Love your enemies and pray for those who persecute you . . . For if you love those who love you, what reward do you have? Do not even the tax collectors do the same? Matthew 5:44,46
In high school, I had a lot of friends and was pretty likeable, but still, I was socially awkward. I was an amiable dork (shocker, I know). Like most teenagers, I just wanted to fit in, and I was quite sensitive to whatever I felt set me apart. I wanted to be normal, felt I wasn’t, and just didn’t quite know how to fix it. This bothered me.
Most of us can identify with this. As a teenager, it’s natural to want to fit in with our peers. Unfortunately, the desire to conform to the world doesn’t often lead us in the direction we need to go. Even now as adults, though we claim to be Christians, we don’t really want to be known as religious fanatics. We just want to be nice, normal people. We want to be Christians who blend in with those around us. We don’t want to stand out as nuts or zealots.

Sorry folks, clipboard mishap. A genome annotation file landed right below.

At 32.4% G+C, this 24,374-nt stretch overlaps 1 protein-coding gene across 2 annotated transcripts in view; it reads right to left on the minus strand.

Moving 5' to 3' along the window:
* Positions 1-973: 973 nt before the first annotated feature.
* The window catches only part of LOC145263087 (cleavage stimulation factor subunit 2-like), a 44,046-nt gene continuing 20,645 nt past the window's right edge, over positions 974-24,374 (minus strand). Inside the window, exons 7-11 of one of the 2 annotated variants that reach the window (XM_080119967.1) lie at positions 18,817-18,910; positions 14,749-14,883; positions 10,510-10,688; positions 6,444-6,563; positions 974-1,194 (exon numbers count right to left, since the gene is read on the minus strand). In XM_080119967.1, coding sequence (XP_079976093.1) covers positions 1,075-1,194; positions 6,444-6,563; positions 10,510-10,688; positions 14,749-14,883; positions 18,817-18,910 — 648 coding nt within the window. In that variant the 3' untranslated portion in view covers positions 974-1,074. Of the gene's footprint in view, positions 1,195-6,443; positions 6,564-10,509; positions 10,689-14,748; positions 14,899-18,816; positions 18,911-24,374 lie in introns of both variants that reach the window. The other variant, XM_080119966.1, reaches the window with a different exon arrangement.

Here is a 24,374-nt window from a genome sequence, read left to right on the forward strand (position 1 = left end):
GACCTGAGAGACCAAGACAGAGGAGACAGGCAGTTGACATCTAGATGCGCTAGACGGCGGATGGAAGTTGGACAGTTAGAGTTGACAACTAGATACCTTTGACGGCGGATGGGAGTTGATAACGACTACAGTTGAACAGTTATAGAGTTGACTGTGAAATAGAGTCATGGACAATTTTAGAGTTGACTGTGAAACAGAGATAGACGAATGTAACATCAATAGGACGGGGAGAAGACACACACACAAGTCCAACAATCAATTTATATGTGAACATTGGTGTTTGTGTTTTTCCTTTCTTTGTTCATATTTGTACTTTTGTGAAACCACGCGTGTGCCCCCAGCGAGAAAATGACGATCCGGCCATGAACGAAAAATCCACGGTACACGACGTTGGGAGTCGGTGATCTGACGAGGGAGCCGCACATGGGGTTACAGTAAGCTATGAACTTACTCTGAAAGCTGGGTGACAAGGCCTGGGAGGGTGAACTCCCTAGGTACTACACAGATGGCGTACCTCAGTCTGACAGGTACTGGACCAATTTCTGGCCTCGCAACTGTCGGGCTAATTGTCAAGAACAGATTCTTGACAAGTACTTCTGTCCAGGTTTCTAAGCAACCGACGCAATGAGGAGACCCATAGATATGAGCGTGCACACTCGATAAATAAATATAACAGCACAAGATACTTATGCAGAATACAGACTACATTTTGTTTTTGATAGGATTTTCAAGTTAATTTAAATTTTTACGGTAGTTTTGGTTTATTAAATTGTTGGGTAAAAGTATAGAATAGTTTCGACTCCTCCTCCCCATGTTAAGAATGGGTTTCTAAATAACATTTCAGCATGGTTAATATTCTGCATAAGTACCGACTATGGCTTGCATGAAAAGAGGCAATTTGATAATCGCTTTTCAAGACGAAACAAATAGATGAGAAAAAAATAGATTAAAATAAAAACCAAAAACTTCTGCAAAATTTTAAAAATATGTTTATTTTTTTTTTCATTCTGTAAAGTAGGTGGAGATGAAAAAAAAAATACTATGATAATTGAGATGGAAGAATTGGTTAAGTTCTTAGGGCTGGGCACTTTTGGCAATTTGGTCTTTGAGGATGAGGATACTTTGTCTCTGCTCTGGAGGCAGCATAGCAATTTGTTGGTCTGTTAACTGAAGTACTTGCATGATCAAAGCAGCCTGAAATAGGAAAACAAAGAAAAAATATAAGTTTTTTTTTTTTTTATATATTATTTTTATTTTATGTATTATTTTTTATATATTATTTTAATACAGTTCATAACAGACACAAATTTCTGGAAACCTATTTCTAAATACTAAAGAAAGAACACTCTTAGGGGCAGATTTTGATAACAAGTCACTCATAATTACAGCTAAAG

In the Sermon on the Mount though, Jesus repeatedly taught that following him would radically set us apart from the world. He insisted that as Christians, we must love our enemies. It’s not enough just to love friends and family. Everyone does that. As followers of Christ, we must be so different, that we actually love our enemies and we must pray for those who would do evil to us.
This is hard to do, and it certainly won’t help us blend in with the world. We’re not called to blend in though. Jesus isn’t interested in making camouflage Christians. He calls us to be radically different from the world so that others will see our behavior and know whom we follow.
Not everyone will be impressed. There’s a reason we like to fit in. Standing out often leads to ridicule and unpopularity. Living for our own status though, will never lead to the life, faith, and recovery that we need. If we want those things, then we must abandon our need to fit in and we must commit to radical obedience to Jesus’ strange way of life.